Thursday, March 11, 2010

More discussion of the title of "heretic" for early writers

My opponent in my recently-concluded debate on Sola Scriptura, DavidW, has had some interesting things to say afterwards, and it has provoked some (what I hope are) helpful thoughts, which I'd like to share here.

I thought I'd sort of broken his spirit and will to debate any more, but it doesn't appear that is completely true, so oh well.
(That's mostly a joke, about me breaking his spirit, just FYI.)

OK, so DavidW likes to assert that I hold to some kind of great apostasy in the early church not long after the apostles died, and that I think the early church 'fathers' were heretics. I wrote this post to correct him, and then Viisaus made some very good comments in the combox and PilgrimsArbour a good one as well.
DavidW lastly left a thought-provoking comment, trying to bring the discussion to a concrete level and then accusing me of "distorting and ignoring the evidence and the historical facts".
So, here is my answer.

But were they points of controversy with respect to what the biblical position actually is? Was the biblical position represented? That's the big question.
As we've discussed numerous times before, I don't grant that "Augustinianism" didn't exist before Augustine. Paul, Peter, and Jesus all taught what I teach today with respect to soteriology, predestination, hamartiology, etc. But at least some of it was forgotten by at least some people in the early church. Since this is a difficult thing for you to remember, apparently, please note that "some" does not mean "all". Got that?

Now, as for your three:
1) A. So they were proto-monophysites, is what you're saying. That's a problem. (For you.)
B. I don't know why you think that I think that a sacramental understanding of the Eucharist is heresy. Do you think I consider Presbyterians or Lutherans heretical?
C. You know, there's plenty of reason not to grant that point to you at all. But even if I did grant it, I'd have to ask whether the writers whose writings are still extant ever wrestled with the issue as it is defined biblically. Did he have an opportunity to be corrected by someone correctly interpreting the Scripture? Remember how I made resistance to correction a big deal in the post?
D. To say nothing of the question-begging nature of such appeals to "the early church" on your part, as if you knew anything about said early church masses beyond what a handful of people said that they themselves believed and, less commonly, said what others of their time believed. If you want to substantiate your claims that "the early church" believed what you believe, show me the polling data.

2) James White has admitted that all of the Fathers held to Baptismal Regeneration

I'd like to see that quote, actually.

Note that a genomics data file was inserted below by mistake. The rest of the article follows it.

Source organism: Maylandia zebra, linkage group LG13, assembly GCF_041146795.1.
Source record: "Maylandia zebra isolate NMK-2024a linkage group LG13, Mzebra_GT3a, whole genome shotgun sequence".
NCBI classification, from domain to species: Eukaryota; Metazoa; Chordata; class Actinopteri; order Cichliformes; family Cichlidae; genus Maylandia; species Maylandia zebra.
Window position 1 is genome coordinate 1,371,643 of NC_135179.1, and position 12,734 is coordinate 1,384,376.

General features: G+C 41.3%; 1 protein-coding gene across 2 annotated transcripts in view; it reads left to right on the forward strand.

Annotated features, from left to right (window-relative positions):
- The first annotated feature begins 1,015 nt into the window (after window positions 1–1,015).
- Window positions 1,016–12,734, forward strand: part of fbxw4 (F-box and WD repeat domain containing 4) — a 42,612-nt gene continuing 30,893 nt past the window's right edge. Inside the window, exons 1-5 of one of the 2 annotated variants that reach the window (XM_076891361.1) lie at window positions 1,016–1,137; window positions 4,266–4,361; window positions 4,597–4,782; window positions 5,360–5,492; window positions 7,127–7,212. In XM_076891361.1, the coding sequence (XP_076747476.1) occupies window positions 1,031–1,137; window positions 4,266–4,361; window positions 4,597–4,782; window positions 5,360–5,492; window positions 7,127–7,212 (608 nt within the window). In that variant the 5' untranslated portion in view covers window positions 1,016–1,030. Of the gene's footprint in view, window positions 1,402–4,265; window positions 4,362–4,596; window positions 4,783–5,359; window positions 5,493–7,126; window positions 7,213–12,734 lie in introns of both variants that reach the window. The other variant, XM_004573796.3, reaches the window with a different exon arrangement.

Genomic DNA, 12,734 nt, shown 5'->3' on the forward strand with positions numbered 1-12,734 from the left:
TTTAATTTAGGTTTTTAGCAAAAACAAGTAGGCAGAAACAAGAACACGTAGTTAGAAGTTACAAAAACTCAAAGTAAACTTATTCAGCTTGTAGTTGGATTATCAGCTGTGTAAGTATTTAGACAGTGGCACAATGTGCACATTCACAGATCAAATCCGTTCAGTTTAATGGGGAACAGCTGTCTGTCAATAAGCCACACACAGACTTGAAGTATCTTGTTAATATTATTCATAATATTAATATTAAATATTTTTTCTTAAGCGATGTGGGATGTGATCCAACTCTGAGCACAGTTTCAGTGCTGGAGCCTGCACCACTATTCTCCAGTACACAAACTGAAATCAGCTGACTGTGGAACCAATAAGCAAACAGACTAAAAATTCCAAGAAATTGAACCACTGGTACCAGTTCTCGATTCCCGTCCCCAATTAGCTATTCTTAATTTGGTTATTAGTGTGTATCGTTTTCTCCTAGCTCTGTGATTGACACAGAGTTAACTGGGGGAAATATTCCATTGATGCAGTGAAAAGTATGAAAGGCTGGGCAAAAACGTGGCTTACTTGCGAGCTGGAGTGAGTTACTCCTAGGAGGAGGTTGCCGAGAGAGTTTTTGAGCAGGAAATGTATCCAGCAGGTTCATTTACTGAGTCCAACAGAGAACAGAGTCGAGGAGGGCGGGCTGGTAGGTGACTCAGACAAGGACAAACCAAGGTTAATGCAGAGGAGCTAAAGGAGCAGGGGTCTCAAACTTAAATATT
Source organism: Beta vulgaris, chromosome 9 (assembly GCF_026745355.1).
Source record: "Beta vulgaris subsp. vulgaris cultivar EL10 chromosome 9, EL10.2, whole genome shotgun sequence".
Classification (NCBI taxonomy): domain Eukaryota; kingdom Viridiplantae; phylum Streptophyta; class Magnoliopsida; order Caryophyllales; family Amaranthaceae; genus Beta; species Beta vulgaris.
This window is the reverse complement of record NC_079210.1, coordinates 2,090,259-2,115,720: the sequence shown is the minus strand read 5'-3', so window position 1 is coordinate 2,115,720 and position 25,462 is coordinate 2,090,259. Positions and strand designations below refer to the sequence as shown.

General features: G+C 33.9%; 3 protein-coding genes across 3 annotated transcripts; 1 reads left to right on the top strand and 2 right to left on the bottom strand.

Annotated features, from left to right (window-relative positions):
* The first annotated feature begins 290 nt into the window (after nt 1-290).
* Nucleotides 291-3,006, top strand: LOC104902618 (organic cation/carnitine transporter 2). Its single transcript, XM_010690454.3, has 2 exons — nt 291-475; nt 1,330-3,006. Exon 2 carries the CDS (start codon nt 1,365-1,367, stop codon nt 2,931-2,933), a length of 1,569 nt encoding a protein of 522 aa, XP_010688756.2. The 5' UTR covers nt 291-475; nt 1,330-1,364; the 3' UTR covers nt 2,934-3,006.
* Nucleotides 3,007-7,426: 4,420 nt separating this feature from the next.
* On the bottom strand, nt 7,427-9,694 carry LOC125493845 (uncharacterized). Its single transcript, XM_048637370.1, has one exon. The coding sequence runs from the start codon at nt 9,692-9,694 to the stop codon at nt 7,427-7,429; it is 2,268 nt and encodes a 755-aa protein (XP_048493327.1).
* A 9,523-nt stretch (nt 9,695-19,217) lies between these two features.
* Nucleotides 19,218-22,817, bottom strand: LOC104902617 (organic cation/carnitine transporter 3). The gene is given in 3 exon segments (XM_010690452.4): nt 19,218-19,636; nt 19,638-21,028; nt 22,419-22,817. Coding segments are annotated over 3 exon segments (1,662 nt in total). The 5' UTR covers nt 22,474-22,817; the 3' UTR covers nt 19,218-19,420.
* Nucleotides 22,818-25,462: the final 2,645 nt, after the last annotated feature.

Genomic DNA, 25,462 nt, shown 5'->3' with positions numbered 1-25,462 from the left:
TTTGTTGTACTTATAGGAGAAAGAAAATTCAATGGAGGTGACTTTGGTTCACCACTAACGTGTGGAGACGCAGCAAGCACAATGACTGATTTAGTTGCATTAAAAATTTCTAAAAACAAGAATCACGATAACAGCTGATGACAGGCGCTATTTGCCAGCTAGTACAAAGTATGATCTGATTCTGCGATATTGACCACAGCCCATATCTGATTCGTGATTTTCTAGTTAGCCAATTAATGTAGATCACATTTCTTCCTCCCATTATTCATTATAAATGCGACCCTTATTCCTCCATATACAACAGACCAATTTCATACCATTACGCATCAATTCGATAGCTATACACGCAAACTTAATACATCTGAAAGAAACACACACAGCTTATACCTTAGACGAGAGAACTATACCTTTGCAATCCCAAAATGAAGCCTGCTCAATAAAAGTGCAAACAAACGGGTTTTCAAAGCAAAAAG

And obviously Clement of Rome didn't, as he held to sola fide. Further, there's reason to think that Mathetes, Polycarp, and Tertullian didn't hold to such.
It occurs to me that quoting these early writers against your assertion that they "all... held to Baptismal Regen" actually weakens my point in the post, though it's worth it as it is just one more example of how wrecked and untenable your "early church consensus" position is.

3) Not holding to Calvinistic predestination is not heresy.

OK, moving on:

and you still claim that Calvinism isn't Gnosticism?

Yes, I still claim that it is not, unless you're willing to claim that EOdoxy is Muslim, since both hold to monotheism, prophets and supernatural revelation, angels, etc. Just waiting for some non-fallacious inferences from you. Apparently I'll be waiting a while.

which would be that you are condemning yourself, your Scriptures, and the Apostles in the process?

The idea that you or I could "condemn" the Scripture or Apostles is laughable.
This further begs the question at hand, both that the early extant church writings do in fact represent unbroken and uncorrupted DOCTRINAL transmission from the apostles, and that the Scripture does a worse job than those other writings of teaching us apostolic doctrine.

The Fathers of the early Church largely sorted the Apostolic from the apocryphal in their collation of the New Testament by deciding based on whether or not it agreed with their Faith.

1) Taken in isolation, that's certainly quite commendable. Reminds me of some town in Acts 17 that begins with "Bere" and ends in "a".
2) This raises an interesting point.
Let's say I grant that the extant early church writings express more or less EO doctrine.
Given other facts, such as that the Scripture is God-inspired and sufficiently clear to communicate what it intends to communicate, and that the Scr does not teach more or less EO doctrine on these points of contention between us, I don't see why I wouldn't be fully justified in positing with certainty either that either the entire church of the time was in serious, serious error or that these men didn't properly represent the beliefs of the church at large. In the absence of any data to the contrary (such as polling data from the laity and other church leaders from the time periods in question which I've repeatedly requested and you've repeatedly been unable to provide), my position has logical consistency in affirming the latter.